FO (finally): Windmill Bay Stole

Some projects seem to knit themselves. The rows slip by effortlessly, and before you know it, you blink and there's a finished object lying in your lap. This project? This project was not that kind of project. Nothing dramatic happened - there were no huge instances of user error, no problems with the pattern, no big crises - but it just took forever. That might be because I chose to knit a 6+ foot long scarf out of heavy fingering weight alpaca (ha!), but aside from that unfortunate decision, everything else went smoothly. It also went really, really slowly.

Project: Windmill Bay Stole by Sashka Macievich

Yarn: Garnstudio Drops Alpaca in Olive (which is really more of a chartreuse...), 182 yds/50 gr, 7 skeins

Needles: US 5/3.75 mm

Start/finish: 1 February - 14 April 2015 for the knitting, a couple more days for blocking

Comments/mods: This is one of those rare instances in which I actually knit the pattern in the yarn called for, and I'm glad I did. I saw this particular color of Drops Alpaca at the Knitting & Stitching show in Olympia in 2013, and fell in love. When I found this pattern that called for that exact yarn, there was no question as to which color I was going to get, despite my insistence that I don't really "do" green.

I love love love love the finished stole. I also hated hated hated knitting it. This is not the fault of the designer (it's a well written, clear pattern) or the yarn (which is super soft, a fabulous color and very affordable), but an issue that I think is inherent in knitting long rectangular things that go on forever and don't get any longer no matter how many rows you manage in a three hour session one evening in front of the TV.

The pattern has three sections, each of which is worked for about 24 inches, so that's an awful lot of ribbing/lace/cabled ribbing to slog through. It is perfect for evening TV knitting thought (particularly the ribbed sections), and the results are totally worth it! 

This project was also a really good one for demonstrating the importance of blocking. To whit: before blocking, I had a large, scarf-shaped blob,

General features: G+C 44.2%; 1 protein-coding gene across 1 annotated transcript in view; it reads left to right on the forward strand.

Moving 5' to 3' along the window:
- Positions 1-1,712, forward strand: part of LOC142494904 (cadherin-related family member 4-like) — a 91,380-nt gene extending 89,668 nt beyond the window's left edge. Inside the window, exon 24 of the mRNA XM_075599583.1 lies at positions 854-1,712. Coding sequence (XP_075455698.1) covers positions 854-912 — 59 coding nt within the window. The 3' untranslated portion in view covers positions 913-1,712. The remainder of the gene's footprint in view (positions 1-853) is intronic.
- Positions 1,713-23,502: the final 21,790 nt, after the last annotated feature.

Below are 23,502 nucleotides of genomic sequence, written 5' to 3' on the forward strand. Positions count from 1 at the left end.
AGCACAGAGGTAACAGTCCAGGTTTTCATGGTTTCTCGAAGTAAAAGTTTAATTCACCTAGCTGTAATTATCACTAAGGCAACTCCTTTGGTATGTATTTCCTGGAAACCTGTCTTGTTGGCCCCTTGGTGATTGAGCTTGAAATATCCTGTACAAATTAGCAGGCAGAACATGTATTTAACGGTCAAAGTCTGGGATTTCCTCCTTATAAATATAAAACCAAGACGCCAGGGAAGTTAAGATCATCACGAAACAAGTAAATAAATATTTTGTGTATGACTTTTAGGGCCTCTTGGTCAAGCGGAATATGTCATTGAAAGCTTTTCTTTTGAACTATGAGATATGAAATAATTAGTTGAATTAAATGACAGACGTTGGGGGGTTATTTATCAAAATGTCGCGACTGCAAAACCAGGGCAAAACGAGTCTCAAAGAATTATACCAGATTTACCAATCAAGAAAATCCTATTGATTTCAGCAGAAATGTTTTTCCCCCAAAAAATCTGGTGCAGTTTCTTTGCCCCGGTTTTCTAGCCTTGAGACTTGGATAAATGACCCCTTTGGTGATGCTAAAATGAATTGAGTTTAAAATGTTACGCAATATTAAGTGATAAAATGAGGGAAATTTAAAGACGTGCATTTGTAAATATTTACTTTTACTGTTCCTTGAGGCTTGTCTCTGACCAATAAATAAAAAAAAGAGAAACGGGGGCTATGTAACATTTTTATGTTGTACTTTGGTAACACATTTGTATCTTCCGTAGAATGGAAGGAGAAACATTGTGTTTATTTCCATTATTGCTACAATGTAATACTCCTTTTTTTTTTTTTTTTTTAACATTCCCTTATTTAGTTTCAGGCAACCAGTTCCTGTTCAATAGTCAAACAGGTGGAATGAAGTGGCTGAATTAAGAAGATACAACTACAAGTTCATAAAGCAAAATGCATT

Blob o' green alpaca

Blob o' green alpaca

with wonky stitches, and a very uneven, reverse-hourglass shape (the lace middle section was a lot wider then the ribbing on either end).

  Oh ugh. What kind of even tension is that I ask you?

Oh ugh. What kind of even tension is that I ask you?

But after a Soak soak, and a couple of hours (well it felt like hours) with my butt in the air and my nose on the carpet, this sucker was blocked and drying.

Even when still wet, just pinning it out did wonders for all those wonky stitches! I blocked the middle section first - not super aggressively, but enough to open the lace stitches out nicely - and then stretched the ribbing to match in width. I didn't worry too much about the length because, as already mentioned, this baby was six feet long before blocking. A day later, I unpinned it and had a wonderful time taking lots of macro beauty shots. Sadly, none of them are modelled yet, as I was flying solo on the photography front, but hopefully I'll get some shots of it in action this week.

  Ribbing to lace,

Ribbing to lace,

  Lace to cabled ribbing...

Lace to cabled ribbing...

I think that this might be my last ever foray into long stoles - this was supposed to be my February project for the LSG Cold Sheep thread, and it took me almost two and a half months! The next major project I take on is going to need a bit more challenge to keep me motivated. But I can't wait for the next chance to wear this super warm and scrummy scarf!